Yaa Gyasi offers sweeping family portrait of slavery in debut novel 'Homegoing' | iNFOnews | Thompson-Okanagan's News Source

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Yaa Gyasi offers sweeping family portrait of slavery in debut novel 'Homegoing'

Author Yaa Gyasi is shown in this undated handout photo. THE CANADIAN PRESS/HO - Michael Lionstar
June 23, 2016 - 12:35 PM

TORONTO - While touring a slave castle in her birthplace of Ghana, Yaa Gyasi gained fresh insight into a harrowing chapter of her homeland's history.

While visiting the Cape Coast Castle in 2009, she first learned that local women would be married off to British soldiers. Her tour guide then took her down to the dungeons where an alarming portrait formed in her mind.

"I was really just struck by the juxtaposition," said the soft-spoken California-based author during a recent visit to Toronto.

"The idea that there could be people walking around above free — Ghanaian people walking above free — and people down below who could be sent along the Middle Passage and didn't get a chance to know each other or face each other."

In her acclaimed debut novel "Homegoing" (Bond Street Books), Gyasi further crystallizes the contrast in a sweeping family tale spanning centuries and continents.

The story begins with tracing the divergent paths of half-sisters Effia and Esi, each unknown to the other, who are born in two different tribal villages in 18th-century Ghana.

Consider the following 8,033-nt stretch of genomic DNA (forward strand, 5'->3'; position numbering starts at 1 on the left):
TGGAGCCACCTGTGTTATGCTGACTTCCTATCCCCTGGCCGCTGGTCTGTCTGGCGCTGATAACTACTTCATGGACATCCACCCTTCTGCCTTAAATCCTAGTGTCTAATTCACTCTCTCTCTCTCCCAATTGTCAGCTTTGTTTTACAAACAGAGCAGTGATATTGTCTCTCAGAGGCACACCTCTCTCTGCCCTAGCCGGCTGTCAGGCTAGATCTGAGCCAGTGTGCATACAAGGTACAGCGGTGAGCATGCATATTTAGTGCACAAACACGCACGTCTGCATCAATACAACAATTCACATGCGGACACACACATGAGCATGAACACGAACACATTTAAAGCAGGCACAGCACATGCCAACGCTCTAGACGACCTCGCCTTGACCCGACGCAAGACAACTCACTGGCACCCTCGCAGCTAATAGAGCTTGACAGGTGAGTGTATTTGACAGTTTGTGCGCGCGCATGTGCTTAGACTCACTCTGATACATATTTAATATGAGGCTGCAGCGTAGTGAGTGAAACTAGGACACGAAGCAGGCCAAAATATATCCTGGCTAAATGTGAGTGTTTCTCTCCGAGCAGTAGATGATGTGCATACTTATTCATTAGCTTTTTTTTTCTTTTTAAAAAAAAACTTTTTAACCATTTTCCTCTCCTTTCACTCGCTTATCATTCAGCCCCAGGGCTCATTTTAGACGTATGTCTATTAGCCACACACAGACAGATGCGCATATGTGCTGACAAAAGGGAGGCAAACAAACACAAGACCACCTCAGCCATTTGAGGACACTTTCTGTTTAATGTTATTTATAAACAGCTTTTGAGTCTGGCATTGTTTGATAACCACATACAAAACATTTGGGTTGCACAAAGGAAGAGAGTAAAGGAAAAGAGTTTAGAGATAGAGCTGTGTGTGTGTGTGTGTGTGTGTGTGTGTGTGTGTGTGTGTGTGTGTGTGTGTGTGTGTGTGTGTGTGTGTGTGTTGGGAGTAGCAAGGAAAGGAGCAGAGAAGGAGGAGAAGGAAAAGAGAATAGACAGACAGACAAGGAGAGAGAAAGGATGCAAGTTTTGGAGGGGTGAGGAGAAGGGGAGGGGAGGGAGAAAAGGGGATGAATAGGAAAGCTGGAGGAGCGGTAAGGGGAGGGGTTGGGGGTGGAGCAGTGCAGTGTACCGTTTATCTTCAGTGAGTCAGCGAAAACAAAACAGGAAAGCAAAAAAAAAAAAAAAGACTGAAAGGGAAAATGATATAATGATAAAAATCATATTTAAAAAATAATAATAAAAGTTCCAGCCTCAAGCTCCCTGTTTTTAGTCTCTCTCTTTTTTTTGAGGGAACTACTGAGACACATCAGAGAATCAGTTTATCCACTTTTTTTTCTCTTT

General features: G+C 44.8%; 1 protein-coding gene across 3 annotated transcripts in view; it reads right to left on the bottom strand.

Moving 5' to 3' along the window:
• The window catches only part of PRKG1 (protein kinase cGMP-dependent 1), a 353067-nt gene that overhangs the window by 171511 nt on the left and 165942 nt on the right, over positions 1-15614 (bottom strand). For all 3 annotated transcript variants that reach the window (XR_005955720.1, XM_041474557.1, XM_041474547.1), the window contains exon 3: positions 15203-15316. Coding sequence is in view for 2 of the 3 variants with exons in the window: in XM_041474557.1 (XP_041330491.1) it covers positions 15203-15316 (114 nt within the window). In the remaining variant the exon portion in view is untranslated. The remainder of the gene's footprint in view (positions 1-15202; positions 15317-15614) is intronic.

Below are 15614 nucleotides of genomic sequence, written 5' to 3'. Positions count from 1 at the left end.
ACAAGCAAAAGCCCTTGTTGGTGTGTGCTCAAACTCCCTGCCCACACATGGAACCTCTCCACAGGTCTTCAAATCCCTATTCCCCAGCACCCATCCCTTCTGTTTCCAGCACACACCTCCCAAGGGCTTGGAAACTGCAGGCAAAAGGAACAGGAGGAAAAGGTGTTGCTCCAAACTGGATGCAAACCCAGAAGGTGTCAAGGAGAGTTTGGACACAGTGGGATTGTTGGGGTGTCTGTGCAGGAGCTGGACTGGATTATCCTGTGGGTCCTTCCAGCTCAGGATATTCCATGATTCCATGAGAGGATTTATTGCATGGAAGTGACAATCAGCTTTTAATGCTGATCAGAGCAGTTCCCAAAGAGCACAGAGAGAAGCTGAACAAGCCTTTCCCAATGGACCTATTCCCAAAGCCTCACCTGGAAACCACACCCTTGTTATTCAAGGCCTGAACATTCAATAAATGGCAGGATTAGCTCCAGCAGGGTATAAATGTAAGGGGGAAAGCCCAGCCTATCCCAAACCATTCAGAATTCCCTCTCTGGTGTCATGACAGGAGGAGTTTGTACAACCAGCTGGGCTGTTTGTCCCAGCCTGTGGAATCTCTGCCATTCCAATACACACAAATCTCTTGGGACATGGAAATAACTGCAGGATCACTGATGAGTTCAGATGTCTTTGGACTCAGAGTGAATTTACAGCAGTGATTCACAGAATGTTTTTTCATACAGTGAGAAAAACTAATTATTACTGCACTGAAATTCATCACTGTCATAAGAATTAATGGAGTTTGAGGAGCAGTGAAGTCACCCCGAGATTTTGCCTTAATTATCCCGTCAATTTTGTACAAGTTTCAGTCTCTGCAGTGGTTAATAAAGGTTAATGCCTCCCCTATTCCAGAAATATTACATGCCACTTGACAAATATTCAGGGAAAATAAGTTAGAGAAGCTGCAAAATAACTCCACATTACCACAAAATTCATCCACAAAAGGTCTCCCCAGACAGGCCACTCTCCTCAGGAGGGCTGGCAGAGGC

As Effia lives a life of luxury married to an English colonist in the Cape Coast Castle, Esi's is one of sheer horror as she is imprisoned in a dank dungeon in sub-human conditions before being shipped to the U.S. to be sold into slavery.

The story continues to unfold through the eyes and stories of their descendents.

Gyasi said she originally wanted to write a more traditionally structured novel that takes place in the present. She then realized she was much more interested in seeing the themes of slavery, colonialism and institutionalized racism in America explored over a long period of time.

"I felt if I just had the beginning and the end and didn't include the middle then it would be easy for people to come away not feeling the accumulation of the weight of time on the characters who were living in the present," said Gyasi, who was raised in Huntsville, Ala., and turns 27 on June 29.

"Once I decided that, I realized I wanted a structure that let me stop in as many decades as possible."

Gyasi admitted there were moments she had to step back and take a break from researching and writing "Homegoing" as she plunged into dark, weighty subject matter. But she retained perspective by remembering the real lives impacted by such haunting life experiences.

"There were real people that had to live in that dungeon for three months at a time with no air and no light," she said.

"In a way, it felt like I had a responsibility to them to not look away and to not let other people off the hook so that they can't look away. Because if these people had to live it, then we kind of have a responsibility to them to remember it."

And despite the subject matter central to the story, "it's not all sad," she noted.

"There is a lot of joy in this book, I think. And even if not joy, then the kind of feeling of fullness that you get when you see a family member again that has been missing. I think that's one of the feelings I wanted to come across."

— Follow @lauren_larose on Twitter.

News from © The Canadian Press, 2016
The Canadian Press

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